State pension triple lock at risk as cost balloons

The cost of the state pension triple lock could be far higher than expected due to record wage growth. Will the government keep the policy in place in 2024?

(Image credit: Getty Images)

The state pension could rise by 8.5% in 2024 thanks to the triple lock policy. 

However, Prime Minister Rishi Sunak has refused to commit to keeping the triple lock in the next manifesto, despite it being Conservative party pledge as the cost spirals. Work and pensions secretary Mel Stride has also said the triple lock is not sustainable long term. 

Even Labour Party leader Keir Starmer has refused to commit to the policy. 

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Amid this confusion, there have been reports suggesting the government may use a lower figure to calculate the state pension’s increase in 2024. 

The state pension increased by 10.1% in 2023, in line with inflation, a far above-average boost compared to previous years. The triple lock ensures the state pension goes up by average wage growth, inflation, or 2.5% – whichever is highest. 

Inflation has fallen to 6.8%, meaning the state pension will likely go up in line with the 8.5% wage growth recorded in the three months to July.  

But will the government really scrap the policy as its cost spirals? 

Will the government keep the triple lock next year? 

Inflation is expected to fall in the coming months, but average earnings growth is on an upward trend and could continue to grow as public sector pay deals are reflected in the figures. 

In light of the rise in wages, there have been reports the government is considering using a different figure to calculate the increase to the state pension next year.  

“Given the impact of one-off payments to NHS and Civil Service workers in swelling the figures, rumours are swirling that the government may opt to use a smaller number instead,” says Helen Morrissey, head of retirement analysis at Hargreaves Lansdown.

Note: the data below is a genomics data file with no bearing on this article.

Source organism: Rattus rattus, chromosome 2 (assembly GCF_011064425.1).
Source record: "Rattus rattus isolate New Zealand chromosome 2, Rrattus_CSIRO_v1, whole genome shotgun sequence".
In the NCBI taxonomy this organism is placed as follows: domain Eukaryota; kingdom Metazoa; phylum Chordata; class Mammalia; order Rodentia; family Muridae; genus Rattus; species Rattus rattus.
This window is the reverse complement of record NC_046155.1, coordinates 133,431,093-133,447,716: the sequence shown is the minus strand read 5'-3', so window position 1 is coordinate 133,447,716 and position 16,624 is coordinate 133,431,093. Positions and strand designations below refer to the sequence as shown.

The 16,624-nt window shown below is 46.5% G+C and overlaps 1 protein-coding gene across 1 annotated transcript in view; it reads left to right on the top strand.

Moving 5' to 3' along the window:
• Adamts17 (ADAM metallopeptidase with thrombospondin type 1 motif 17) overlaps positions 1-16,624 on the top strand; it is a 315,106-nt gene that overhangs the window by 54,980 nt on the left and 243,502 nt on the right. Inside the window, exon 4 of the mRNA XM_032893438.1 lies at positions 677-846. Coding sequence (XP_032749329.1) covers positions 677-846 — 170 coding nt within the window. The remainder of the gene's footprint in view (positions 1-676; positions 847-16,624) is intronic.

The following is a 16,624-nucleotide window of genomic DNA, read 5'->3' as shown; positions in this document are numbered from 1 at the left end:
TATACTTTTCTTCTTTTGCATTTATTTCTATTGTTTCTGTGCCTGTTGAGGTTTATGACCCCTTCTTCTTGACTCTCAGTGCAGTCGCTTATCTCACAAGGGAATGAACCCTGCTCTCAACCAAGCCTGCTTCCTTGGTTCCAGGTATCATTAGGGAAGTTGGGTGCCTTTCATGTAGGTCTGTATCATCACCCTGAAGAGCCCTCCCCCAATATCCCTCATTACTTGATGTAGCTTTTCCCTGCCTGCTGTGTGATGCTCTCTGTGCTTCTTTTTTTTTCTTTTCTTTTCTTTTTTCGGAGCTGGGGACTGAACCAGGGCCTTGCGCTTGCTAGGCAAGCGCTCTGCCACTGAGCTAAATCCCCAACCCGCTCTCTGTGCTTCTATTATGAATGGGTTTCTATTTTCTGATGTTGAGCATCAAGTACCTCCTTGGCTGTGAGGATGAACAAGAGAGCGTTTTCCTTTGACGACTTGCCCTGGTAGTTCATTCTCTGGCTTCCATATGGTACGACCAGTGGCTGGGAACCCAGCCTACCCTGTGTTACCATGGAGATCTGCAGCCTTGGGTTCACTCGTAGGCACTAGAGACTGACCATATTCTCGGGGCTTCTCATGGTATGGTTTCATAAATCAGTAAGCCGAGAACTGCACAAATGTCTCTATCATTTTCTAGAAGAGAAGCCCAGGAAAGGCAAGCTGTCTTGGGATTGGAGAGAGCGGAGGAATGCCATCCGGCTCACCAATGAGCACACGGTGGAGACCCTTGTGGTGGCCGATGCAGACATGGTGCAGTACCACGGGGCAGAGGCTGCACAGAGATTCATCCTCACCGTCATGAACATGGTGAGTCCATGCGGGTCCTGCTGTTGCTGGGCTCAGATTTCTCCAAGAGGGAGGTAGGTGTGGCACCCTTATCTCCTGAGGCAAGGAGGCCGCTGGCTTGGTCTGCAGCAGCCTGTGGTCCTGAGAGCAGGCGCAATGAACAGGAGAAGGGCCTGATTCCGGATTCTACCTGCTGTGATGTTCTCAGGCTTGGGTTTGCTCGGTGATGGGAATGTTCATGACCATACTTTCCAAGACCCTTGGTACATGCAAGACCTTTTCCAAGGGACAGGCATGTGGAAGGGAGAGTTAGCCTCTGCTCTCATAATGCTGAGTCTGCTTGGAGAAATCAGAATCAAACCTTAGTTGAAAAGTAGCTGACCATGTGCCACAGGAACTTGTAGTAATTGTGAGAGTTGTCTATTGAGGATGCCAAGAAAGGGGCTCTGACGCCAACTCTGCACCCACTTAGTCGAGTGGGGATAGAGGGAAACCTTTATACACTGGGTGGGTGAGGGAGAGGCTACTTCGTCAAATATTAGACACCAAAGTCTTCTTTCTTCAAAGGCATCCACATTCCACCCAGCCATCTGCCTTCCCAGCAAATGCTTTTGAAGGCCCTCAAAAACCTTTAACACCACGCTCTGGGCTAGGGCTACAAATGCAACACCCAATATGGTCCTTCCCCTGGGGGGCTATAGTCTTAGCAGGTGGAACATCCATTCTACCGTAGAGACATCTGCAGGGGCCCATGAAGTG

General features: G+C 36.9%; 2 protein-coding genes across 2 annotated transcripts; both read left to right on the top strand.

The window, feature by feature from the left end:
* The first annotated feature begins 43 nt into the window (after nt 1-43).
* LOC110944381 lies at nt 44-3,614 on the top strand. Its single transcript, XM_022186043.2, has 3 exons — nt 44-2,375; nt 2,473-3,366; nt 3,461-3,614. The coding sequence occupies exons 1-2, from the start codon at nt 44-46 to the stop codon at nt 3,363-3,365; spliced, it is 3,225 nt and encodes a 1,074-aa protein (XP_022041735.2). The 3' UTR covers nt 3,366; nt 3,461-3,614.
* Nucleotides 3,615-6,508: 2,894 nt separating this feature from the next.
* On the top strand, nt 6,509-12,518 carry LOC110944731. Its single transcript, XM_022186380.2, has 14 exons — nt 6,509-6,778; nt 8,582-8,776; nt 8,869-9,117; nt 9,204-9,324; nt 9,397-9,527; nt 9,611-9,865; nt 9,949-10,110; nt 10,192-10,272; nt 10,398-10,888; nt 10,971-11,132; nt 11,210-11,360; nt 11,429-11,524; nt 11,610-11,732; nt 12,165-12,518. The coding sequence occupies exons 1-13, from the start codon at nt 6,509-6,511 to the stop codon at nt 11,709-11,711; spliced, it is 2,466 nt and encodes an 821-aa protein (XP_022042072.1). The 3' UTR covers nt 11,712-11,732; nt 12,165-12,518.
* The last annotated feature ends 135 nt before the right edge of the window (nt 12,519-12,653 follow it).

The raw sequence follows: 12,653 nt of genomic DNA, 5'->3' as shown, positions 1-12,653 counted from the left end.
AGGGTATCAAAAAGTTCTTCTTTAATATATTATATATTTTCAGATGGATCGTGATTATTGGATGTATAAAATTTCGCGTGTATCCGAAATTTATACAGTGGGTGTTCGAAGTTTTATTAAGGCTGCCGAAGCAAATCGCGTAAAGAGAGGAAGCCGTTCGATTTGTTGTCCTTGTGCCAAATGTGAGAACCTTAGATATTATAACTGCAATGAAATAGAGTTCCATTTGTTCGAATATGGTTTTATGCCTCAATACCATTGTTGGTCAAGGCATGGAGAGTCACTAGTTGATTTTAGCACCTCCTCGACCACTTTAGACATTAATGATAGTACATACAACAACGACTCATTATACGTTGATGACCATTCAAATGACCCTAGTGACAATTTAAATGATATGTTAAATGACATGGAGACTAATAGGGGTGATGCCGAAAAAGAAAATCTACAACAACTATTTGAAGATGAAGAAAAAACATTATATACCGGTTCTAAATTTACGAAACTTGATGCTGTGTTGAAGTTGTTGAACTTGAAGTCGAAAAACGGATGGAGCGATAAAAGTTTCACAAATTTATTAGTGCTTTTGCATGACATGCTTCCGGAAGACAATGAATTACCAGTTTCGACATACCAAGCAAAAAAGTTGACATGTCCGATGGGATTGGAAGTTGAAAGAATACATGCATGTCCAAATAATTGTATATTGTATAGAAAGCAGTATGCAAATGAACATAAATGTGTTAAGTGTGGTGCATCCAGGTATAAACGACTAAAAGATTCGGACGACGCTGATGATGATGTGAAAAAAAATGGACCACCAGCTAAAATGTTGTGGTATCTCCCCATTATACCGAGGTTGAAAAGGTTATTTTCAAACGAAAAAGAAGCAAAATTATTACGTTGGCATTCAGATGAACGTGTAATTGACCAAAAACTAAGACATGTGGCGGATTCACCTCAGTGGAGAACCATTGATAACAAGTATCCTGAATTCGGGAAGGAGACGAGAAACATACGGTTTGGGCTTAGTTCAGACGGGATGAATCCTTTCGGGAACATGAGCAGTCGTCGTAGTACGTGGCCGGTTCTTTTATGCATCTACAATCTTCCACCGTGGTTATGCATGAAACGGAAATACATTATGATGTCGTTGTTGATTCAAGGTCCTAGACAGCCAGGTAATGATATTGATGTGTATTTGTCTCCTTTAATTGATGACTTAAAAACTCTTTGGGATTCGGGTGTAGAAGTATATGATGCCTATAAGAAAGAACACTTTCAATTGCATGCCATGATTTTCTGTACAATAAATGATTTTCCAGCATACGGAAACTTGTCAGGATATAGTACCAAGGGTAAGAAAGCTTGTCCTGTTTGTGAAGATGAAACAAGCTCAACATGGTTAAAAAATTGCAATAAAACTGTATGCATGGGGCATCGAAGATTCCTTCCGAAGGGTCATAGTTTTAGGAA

“For instance, stripping out the effect of bonuses could leave the increase at more like 7.8% rather than the current 8.5%.” 

The cost of sticking with the triple lock would be “huge and unpredictable” says Steven Cameron, pensions director at Aegon, but by “twisting” the policy both parties “risk losing the support of swathes of older voters”. 

The cost of the state pension is expected to outweigh combined spending on education, policing and defence over the next two years. 

 Rising cost of the state pension triple lock  

According to the Institute for Financial Studies (IFS), increases to the state pension could cost the government up to £45bn per year by 2050. 

The 8.5% rise in the full new state pension would take it to £11,500 per year – currently it stands at £10,600. 

This increase would cost the government £2bn more than budgeted in 2024-2025, the IFS said.

Calculations from interactive investor II’s show the cost of the state pension triple lock could hit £10bn 2024 - based on the latest wage and inflation figures. This is £4bn higher than the DWP forecast in March.

“The DWP March forecast expected the total state pension cost to rise to £135 billion in the tax year beginning April 2024. But a bumper wage bill for employers has a knock-on impact on the state pension bill which could rise to a total cost of around £138 billion next year. The cost of the triple lock could hit over £10 billion next year, based on ii calculations. The final bill could be lower if inflation or wages fall during July,” says Alice Guy, head of pensions and savings at interactive investor. 

The cost of the state pension triple lock is growing for the government as the population ages. “The current government and Labour party have both committed to the triple lock next year. But the cupboards are bare, with the tax burden at a record level. With an aging population, the triple lock promise is becoming increasingly expensive,” Guy adds. 

Already the state pension age is predicted to rise to 68 by 2040

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Nicole García Mérida

Nic studied for a BA in journalism at Cardiff University, and has an MA in magazine journalism from City University. She joined MoneyWeek in 2019.